Sitges 09: MOON Review
[Though Duncan Jones' Moon has already had its US theatrical run, its appearance at the Sitges festival seems a good opportunity to revisit one of 2009's little movies that could ...]
Duncan Jones' [i]Moon[/i] finally reaches cinemas - a small, subtle and serious science fiction film the antithesis of everything Bay or Bruckheimer, with Sam Rockwell as the lonely astronaut struggling with his demons on the far side of Earth's satellite. No robots, no thunderous pyrotechnics, no saving the world; is this a quiet moment of triumph or a forgettable blip on the radar? Review after the break.
Whenever a small-scale, independent-spirited genre film sneaks through the Hollywood studio system and manages a cinema release, the instinctive response is to cheer on the underdog - applaud restraint and maturity in place of watching things explode. Duncan Jones' debut feature [i]Moon[/i] seems to be worth championing. Everything about it suggests this is a triumph of serious-minded science fiction - a bravura one-man performance, production design that pays obvious tribute to the glory days of cult filmmaking [b]and[/b] the pillars of the genre and a narrative almost theatrical in its simplicity, like some classic short story from two, three decades ago.
[i]Moon[/i] takes place in some indefinite near-future where the discovery of miracle power source helium-3 has seen the end of the Earth's energy crisis. Sam Bell (Sam Rockwell, [i]Choke[/i], [i]Matchstick Men[/i]) is an astronaut, an employee of the giant multinational that supplies the planet's power. Working the mother of all long-haul shifts he's spent nearly three years on the moon overseeing the automated mining machinery which extracts, processes and dispatches helium-3; with no real-time link to Earth his only source of companionship is the station's AI Gerty (a wistful, laconic voiceover by Kevin Spacey). As the end of his contract arrives, Sam's thoughts turn to finally returning home - he's lonely, desperate and starting to hallucinate - but then unforeseen circumstances leave him wondering whether the visions in his head are a sign things have gone even further downhill than he imagined.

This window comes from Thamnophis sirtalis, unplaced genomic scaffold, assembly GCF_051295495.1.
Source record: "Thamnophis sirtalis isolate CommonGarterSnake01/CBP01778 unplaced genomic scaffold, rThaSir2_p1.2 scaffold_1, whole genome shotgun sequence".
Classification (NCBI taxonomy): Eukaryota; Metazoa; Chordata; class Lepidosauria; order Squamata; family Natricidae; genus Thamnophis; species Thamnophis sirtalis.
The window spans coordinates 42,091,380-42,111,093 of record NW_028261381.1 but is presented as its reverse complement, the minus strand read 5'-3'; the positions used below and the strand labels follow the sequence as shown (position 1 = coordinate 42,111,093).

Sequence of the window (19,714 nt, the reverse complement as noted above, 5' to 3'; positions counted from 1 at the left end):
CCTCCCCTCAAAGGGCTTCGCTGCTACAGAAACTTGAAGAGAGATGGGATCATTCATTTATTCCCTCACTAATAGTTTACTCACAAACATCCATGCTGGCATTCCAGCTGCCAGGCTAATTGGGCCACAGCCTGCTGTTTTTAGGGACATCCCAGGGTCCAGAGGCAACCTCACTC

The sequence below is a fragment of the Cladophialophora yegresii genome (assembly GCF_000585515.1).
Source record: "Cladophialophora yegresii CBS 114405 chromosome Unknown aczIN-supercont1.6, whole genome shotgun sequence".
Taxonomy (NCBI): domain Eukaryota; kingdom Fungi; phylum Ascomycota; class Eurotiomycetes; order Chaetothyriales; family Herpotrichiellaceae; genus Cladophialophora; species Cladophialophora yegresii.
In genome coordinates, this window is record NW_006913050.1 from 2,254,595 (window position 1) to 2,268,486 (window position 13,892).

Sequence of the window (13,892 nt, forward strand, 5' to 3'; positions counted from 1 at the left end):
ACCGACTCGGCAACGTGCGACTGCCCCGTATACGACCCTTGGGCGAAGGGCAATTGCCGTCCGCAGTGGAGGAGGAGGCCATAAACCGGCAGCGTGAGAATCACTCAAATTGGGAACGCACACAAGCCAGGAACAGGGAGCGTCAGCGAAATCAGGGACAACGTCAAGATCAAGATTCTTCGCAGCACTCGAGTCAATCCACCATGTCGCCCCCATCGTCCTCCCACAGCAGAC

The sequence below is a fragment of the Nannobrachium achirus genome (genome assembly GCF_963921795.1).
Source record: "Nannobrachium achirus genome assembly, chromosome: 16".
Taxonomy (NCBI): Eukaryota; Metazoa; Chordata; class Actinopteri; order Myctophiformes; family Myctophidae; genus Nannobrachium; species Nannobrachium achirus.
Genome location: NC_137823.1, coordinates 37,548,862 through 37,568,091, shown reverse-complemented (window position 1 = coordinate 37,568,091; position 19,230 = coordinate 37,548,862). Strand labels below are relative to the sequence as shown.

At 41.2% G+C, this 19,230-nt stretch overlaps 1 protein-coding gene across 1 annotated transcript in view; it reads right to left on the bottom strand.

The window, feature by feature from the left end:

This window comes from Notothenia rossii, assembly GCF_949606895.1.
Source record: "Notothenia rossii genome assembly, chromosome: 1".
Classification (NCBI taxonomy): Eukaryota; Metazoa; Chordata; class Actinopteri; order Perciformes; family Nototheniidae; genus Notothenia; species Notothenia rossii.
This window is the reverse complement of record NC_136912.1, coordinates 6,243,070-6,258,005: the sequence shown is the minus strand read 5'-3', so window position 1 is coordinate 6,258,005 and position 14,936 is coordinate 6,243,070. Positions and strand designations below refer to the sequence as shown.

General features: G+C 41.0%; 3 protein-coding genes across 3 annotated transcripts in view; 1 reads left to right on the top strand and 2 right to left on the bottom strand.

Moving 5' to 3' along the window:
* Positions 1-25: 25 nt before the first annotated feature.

It's not spoiling much to clarify yes, Sam Bell has to carry [i]Moon[/i] and Rockwell turns in one of the performances of his career - long under-used, the actor impresses here virtually every moment he's on screen (as in most of the film). Wryly funny, he's likeable and eloquent, conveying as much through silence, facial expressions and body language as he does with his dialogue. It's a role which demands some very distinct changes in the character's personality and Rockwell manages this well enough it's difficult to imagine anyone else being quite so effective. Spacey's voiceover as Gerty is a rare high point in a very rocky career path of late - with no way to communicate other than through emoticons on the computer's tiny screen (a smiley face, a frown, tears) he manages to convey a startling amount through little more than a placid monotone.